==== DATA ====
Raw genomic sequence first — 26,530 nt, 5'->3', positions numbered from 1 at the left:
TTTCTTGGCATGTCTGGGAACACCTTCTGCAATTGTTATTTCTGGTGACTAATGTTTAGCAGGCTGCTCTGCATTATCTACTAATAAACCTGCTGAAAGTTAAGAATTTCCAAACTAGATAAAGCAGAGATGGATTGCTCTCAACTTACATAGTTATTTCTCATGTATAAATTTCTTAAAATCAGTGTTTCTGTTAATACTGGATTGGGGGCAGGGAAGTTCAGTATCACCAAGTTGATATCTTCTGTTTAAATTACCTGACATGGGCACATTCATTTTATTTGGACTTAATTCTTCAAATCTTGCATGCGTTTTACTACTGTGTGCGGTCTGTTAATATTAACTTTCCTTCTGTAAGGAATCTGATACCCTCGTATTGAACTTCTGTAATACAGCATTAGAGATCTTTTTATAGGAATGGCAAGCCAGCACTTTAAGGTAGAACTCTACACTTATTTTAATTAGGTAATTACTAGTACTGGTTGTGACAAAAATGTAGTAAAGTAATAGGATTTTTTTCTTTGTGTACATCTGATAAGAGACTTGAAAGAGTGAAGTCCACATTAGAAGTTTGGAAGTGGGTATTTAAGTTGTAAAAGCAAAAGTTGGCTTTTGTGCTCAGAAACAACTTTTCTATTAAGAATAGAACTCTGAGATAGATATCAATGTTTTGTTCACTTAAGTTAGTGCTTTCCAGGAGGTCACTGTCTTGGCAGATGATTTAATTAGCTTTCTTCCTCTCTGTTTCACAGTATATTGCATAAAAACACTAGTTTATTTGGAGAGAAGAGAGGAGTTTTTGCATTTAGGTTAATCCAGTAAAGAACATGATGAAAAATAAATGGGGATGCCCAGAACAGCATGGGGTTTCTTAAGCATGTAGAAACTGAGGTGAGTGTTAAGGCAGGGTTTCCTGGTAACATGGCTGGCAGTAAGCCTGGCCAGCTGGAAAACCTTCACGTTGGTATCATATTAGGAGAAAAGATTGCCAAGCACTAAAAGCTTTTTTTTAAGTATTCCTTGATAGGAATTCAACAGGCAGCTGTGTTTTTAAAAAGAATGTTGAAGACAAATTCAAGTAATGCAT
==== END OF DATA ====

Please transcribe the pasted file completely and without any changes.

Raw genomic sequence first — 26,530 nt, 5'->3', positions numbered from 1 at the left:
TTTCTTGGCATGTCTGGGAACACCTTCTGCAATTGTTATTTCTGGTGACTAATGTTTAGCAGGCTGCTCTGCATTATCTACTAATAAACCTGCTGAAAGTTAAGAATTTCCAAACTAGATAAAGCAGAGATGGATTGCTCTCAACTTACATAGTTATTTCTCATGTATAAATTTCTTAAAATCAGTGTTTCTGTTAATACTGGATTGGGGGCAGGGAAGTTCAGTATCACCAAGTTGATATCTTCTGTTTAAATTACCTGACATGGGCACATTCATTTTATTTGGACTTAATTCTTCAAATCTTGCATGCGTTTTACTACTGTGTGCGGTCTGTTAATATTAACTTTCCTTCTGTAAGGAATCTGATACCCTCGTATTGAACTTCTGTAATACAGCATTAGAGATCTTTTTATAGGAATGGCAAGCCAGCACTTTAAGGTAGAACTCTACACTTATTTTAATTAGGTAATTACTAGTACTGGTTGTGACAAAAATGTAGTAAAGTAATAGGATTTTTTTCTTTGTGTACATCTGATAAGAGACTTGAAAGAGTGAAGTCCACATTAGAAGTTTGGAAGTGGGTATTTAAGTTGTAAAAGCAAAAGTTGGCTTTTGTGCTCAGAAACAACTTTTCTATTAAGAATAGAACTCTGAGATAGATATCAATGTTTTGTTCACTTAAGTTAGTGCTTTCCAGGAGGTCACTGTCTTGGCAGATGATTTAATTAGCTTTCTTCCTCTCTGTTTCACAGTATATTGCATAAAAACACTAGTTTATTTGGAGAGAAGAGAGGAGTTTTTGCATTTAGGTTAATCCAGTAAAGAACATGATGAAAAATAAATGGGGATGCCCAGAACAGCATGGGGTTTCTTAAGCATGTAGAAACTGAGGTGAGTGTTAAGGCAGGGTTTCCTGGTAACATGGCTGGCAGTAAGCCTGGCCAGCTGGAAAACCTTCACGTTGGTATCATATTAGGAGAAAAGATTGCCAAGCACTAAAAGCTTTTTTTTAAGTATTCCTTGATAGGAATTCAACAGGCAGCTGTGTTTTTAAAAAGAATGTTGAAGACAAATTCAAGTAATGCAT